Benjamin Franklin: An American Life

Benjamin Franklin An American Life Benjamin Franklin is the Founding Father who winks at us An ambitious urban entrepreneur who rose up the social ladder from leather aproned shopkeeper to dining with kings he seems made of flesh rat

  • Title: Benjamin Franklin: An American Life
  • Author: Walter Isaacson
  • ISBN: 9780743258074
  • Page: 301
  • Format: Paperback
  • Benjamin Franklin is the Founding Father who winks at us An ambitious urban entrepreneur who rose up the social ladder, from leather aproned shopkeeper to dining with kings, he seems made of flesh rather than of marble In bestselling author Walter Isaacson s vivid and witty full scale biography, we discover why Franklin seems to turn to us from history s stage with eyesBenjamin Franklin is the Founding Father who winks at us An ambitious urban entrepreneur who rose up the social ladder, from leather aproned shopkeeper to dining with kings, he seems made of flesh rather than of marble In bestselling author Walter Isaacson s vivid and witty full scale biography, we discover why Franklin seems to turn to us from history s stage with eyes that twinkle from behind his new fangled spectacles By bringing Franklin to life, Isaacson shows how he helped to define both his own time and ours He was, during his 84 year life, America s best scientist, inventor, diplomat, writer, and business strategist, and he was also one of its most practical though not most profound political thinkers He proved by flying a kite that lightning was electricity, and he invented a rod to tame it He sought practical ways to make stoves less smoky and commonwealths less corrupt He organized neighborhood constabularies and international alliances, local lending libraries and national legislatures He combined two types of lenses to create bifocals and two concepts of representation to foster the nation s federal compromise He was the only man who shaped all the founding documents of America the Albany Plan of Union, the Declaration of Independence, the treaty of alliance with France, the peace treaty with England, and the Constitution And he helped invent America s unique style of homespun humor, democratic values, and philosophical pragmatism But the most interesting thing that Franklin invented, and continually reinvented, was himself America s first great publicist, he was, in his life and in his writings, consciously trying to create a new American archetype In the process, he carefully crafted his own persona, portrayed it in public, and polished it for posterity Through it all, he trusted the hearts and minds of his fellow leather aprons than he did those of any inbred elite He saw middle class values as a source of social strength, not as something to be derided His guiding principle was a dislike of everything that tended to debase the spirit of the common people Few of his fellow founders felt this comfort with democracy so fully, and none so intuitively In this colorful and intimate narrative, Isaacson provides the full sweep of Franklin s amazing life, from his days as a runaway printer to his triumphs as a statesman, scientist, and Founding Father He chronicles Franklin s tumultuous relationship with his illegitimate son and grandson, his practical marriage, and his flirtations with the ladies of Paris He also shows how Franklin helped to create the American character and why he has a particular resonance in the twenty first century.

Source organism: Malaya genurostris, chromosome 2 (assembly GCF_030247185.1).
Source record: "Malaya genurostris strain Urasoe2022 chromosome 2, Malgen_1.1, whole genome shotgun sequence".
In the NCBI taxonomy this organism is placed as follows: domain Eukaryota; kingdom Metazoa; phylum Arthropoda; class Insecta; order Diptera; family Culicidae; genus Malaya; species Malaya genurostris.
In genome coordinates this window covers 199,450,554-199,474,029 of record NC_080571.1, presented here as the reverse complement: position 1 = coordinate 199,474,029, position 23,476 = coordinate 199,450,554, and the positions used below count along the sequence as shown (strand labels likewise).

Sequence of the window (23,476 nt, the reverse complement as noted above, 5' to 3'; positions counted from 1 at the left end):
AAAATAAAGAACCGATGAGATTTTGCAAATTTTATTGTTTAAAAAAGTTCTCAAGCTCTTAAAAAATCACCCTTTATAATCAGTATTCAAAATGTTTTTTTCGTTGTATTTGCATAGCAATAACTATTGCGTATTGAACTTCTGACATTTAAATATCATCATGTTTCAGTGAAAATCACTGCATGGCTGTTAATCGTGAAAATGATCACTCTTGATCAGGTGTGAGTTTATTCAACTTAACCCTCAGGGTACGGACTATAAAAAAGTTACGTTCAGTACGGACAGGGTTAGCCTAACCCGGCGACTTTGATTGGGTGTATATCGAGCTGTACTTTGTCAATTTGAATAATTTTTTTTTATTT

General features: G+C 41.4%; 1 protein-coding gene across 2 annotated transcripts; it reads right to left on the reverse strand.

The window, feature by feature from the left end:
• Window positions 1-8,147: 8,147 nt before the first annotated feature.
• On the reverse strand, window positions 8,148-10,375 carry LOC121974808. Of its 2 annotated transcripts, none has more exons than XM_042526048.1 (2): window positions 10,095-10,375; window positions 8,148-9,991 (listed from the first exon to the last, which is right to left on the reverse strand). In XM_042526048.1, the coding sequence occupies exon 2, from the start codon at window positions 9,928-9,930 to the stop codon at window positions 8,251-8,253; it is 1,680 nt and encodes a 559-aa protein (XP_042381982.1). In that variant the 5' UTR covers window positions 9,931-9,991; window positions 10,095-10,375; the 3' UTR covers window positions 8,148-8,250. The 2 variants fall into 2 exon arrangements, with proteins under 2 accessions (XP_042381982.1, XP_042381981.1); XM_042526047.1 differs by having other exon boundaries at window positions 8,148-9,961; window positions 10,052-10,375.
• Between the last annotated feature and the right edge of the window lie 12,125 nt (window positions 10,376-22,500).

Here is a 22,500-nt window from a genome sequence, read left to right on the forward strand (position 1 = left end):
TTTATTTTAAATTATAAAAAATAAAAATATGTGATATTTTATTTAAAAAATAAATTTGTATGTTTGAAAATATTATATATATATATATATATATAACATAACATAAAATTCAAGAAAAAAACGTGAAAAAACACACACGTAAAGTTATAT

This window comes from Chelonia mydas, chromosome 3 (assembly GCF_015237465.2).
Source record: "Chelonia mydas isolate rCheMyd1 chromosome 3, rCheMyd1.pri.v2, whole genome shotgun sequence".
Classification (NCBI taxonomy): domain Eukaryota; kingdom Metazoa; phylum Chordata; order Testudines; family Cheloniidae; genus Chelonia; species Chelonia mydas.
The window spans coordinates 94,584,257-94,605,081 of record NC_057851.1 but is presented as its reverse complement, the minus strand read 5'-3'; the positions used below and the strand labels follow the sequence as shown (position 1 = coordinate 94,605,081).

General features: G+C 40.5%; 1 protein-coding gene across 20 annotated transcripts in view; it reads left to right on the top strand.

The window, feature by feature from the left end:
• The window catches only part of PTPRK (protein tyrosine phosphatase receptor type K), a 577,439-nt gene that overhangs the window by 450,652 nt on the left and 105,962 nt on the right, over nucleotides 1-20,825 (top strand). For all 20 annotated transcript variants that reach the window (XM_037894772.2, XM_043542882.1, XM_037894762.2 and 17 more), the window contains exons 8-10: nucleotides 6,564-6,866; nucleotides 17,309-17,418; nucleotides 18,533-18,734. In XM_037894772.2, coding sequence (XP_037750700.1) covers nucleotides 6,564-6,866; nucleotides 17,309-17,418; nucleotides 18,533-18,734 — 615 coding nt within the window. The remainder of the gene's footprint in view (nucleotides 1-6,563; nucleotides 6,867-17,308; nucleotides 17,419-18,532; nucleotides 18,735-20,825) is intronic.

One thought on “Benjamin Franklin: An American Life”